Five lessons we learned from the All Whites US tour

All Whites captain Winston Reid has reminded the country of his class with his return to international football. Photo / Photosport
All Whites captain Winston Reid has reminded the country of his class with his return to international football. Photo / Photosport

Quality engenders quality

If there is a learning for New Zealand Football from the recent tour, it is chasing quality matches pays off. The games against Mexico and the United States were great spectacles. The All Whites raised their game and it was a chance for the likes of Chris Wood and Winston Reid to illustrate their quality. It's never easy to organise friendlies, but the recent matches against the likes of Thailand, Myanmar and Oman (against players drawn from their domestic leagues) were fairly pointless. As often happens, New Zealand played down to the level of their opposition and then had to wear criticism for relatively poor results.

Holding midfielder quandary

We are no closer to knowing who should fill the defensive midfielder role for the All Whites, one of the most important in modern football. Michael McGlinchey had an impressive work-rate in North America - one of only four players to play every minute of both games - but he is suited to a more attacking role.
Bill Tuiloma has shown glimpses of his potential at this level, but still has more to prove. Spanish-born Albert Riera, if he becomes available, is an unknown quantity in the international arena.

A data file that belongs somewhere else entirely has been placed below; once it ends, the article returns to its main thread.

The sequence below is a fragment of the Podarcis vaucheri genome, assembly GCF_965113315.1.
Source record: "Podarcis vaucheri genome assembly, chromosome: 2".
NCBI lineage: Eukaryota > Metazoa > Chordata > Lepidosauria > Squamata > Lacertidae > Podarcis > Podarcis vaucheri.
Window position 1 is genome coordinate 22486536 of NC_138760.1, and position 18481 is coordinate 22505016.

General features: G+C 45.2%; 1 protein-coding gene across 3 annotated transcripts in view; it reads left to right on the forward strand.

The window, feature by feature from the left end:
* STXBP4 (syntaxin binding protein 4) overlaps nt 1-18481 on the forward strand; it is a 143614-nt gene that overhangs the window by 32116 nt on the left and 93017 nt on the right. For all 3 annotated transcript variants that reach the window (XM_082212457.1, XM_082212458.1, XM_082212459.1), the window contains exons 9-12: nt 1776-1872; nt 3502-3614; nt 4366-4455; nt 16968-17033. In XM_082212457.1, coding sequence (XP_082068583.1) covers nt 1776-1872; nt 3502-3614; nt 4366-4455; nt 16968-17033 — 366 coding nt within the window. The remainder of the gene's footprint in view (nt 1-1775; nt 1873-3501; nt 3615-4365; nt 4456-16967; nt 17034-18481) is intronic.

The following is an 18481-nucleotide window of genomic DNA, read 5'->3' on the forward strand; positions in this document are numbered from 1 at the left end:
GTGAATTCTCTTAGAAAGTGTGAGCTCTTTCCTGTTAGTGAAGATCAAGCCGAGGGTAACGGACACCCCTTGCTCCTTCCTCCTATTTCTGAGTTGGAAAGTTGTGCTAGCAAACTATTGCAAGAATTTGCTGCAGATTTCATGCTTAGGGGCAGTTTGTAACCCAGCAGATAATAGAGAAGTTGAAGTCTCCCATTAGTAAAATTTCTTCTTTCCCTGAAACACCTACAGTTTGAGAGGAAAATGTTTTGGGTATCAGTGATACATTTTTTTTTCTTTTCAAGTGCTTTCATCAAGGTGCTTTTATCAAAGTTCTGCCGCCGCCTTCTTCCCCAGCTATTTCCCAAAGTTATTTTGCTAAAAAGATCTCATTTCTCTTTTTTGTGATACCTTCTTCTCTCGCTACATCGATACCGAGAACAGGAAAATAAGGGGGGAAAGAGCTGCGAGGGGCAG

Wood reaches new levels

This tour marked a coming of age for Wood. It's hard to believe he's still only 24 but the Leeds striker reached new heights over the last week. As well as a relentless work-rate, as the lone ranger up front, Wood also demonstrated the value of his long apprenticeship in English football. His vision set up the goal against Mexico and he produced two moments of sublime skill against the US, especially the volley in the second half in Washington DC. Wood, who has scored 18 goals in 44 internationals, is also on track to break existing appearance (Ivan Vicelich, 88) and goal scoring (Vaughan Coveny, 29) records.

Reminder from Reid

Reid gave a reminder of his class in North America. For various reasons, he has appeared only four times in the two-year Anthony Hudson era and played just 13 of 40 All Whites games since the 2010 World Cup. But that infrequency doesn't really matter, as long as he plays the big matches in the next 12 months. Reid exhibited a Ryan Nelsen-like effect on the team, especially in the match against the US when he was one of the best players on the field.
"It is just about managing things - that's the most important thing," Reid told the Herald on Sunday late last year. "I've had a lot of conversations with Anthony and he understands that. It's getting tougher. It's not like before, when I was 21. But if I am fit, and I feel I can genuinely give 100 per cent, then I go."

Limited depth at fullback

The wide defensive positions have been an issue with the All Whites for an age, right back to the Ricki Herbert era when Tony Lochhead was the only left-sided option and a multitude of options were tried on the right. Deklan Wynne made a solid return against Mexico after his eligibility-related absence, and Chesterfield's Liam Graham showed some promise in his first outings for the national team. But Kip Colvey struggled on the left against the US and Louis Fenton has yet to convince against non-Oceania opposition.
Source:NZ Herald

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